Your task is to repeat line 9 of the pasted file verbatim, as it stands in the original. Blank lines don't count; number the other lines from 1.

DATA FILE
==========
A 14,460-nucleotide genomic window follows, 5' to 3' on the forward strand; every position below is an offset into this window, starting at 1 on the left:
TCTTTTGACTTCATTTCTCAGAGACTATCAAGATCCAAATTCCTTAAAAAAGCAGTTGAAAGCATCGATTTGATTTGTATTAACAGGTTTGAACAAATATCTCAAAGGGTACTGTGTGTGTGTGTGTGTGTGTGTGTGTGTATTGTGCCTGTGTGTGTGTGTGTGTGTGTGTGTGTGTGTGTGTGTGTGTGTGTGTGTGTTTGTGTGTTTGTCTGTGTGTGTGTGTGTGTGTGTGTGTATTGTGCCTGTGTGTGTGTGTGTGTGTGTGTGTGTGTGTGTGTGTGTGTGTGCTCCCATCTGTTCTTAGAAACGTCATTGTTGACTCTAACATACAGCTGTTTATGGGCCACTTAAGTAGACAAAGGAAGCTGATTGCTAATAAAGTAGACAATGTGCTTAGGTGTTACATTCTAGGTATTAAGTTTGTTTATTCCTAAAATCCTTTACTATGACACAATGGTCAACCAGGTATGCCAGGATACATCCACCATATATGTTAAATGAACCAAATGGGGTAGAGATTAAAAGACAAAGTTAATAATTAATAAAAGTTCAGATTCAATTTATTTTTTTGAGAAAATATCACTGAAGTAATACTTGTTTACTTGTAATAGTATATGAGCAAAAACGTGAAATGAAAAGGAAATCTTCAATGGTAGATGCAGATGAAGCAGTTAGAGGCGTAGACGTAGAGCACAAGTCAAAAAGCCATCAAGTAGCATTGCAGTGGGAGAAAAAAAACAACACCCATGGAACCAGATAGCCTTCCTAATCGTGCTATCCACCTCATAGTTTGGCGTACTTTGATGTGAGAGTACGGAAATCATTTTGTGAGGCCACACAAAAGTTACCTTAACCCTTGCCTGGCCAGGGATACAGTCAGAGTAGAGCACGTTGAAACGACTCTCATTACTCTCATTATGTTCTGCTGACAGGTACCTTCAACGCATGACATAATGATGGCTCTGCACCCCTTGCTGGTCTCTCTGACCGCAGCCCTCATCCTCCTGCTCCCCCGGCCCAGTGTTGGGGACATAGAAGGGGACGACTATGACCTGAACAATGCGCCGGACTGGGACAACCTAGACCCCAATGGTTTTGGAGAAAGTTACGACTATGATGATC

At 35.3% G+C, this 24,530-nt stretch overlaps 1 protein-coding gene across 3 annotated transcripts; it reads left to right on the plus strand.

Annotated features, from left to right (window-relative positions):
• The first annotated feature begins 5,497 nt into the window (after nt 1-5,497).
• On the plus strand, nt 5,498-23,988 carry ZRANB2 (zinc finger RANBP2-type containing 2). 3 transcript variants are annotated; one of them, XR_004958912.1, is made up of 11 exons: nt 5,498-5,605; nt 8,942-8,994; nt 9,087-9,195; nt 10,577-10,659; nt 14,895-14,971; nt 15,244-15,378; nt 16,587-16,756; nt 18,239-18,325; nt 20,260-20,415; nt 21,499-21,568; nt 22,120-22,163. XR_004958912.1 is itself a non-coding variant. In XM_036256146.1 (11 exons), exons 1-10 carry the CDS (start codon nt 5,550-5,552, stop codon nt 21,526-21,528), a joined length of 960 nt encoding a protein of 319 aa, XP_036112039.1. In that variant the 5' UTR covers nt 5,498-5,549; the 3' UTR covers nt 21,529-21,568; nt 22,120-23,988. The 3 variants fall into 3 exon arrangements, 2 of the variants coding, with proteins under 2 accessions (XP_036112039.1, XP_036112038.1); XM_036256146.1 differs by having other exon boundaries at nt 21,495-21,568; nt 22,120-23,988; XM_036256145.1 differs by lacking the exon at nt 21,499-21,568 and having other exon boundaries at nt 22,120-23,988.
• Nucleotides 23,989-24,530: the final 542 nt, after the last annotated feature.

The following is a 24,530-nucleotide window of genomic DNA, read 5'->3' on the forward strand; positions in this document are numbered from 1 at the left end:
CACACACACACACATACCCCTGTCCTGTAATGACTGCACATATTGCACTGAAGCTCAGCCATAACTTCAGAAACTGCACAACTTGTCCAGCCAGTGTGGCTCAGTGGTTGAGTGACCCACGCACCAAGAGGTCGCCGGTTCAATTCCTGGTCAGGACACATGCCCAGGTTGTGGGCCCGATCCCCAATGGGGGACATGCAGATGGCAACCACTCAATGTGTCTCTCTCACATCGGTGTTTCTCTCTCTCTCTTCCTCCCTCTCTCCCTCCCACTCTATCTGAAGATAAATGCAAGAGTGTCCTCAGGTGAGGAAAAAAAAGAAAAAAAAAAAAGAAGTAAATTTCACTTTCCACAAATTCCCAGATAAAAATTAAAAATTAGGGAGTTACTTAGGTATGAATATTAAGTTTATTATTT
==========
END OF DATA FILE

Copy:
CACACACACACACATACCCCTGTCCTGTAATGACTGCACATATTGCACTGAAGCTCAGCCATAACTTCAGAAACTGCACAACTTGTCCAGCCAGTGTGGCTCAGTGGTTGAGTGACCCACGCACCAAGAGGTCGCCGGTTCAATTCCTGGTCAGGACACATGCCCAGGTTGTGGGCCCGATCCCCAATGGGGGACATGCAGATGGCAACCACTCAATGTGTCTCTCTCACATCGGTGTTTCTCTCTCTCTCTTCCTCCCTCTCTCCCTCCCACTCTATCTGAAGATAAATGCAAGAGTGTCCTCAGGTGAGGAAAAAAAAGAAAAAAAAAAAAGAAGTAAATTTCACTTTCCACAAATTCCCAGATAAAAATTAAAAATTAGGGAGTTACTTAGGTATGAATATTAAGTTTATTATTT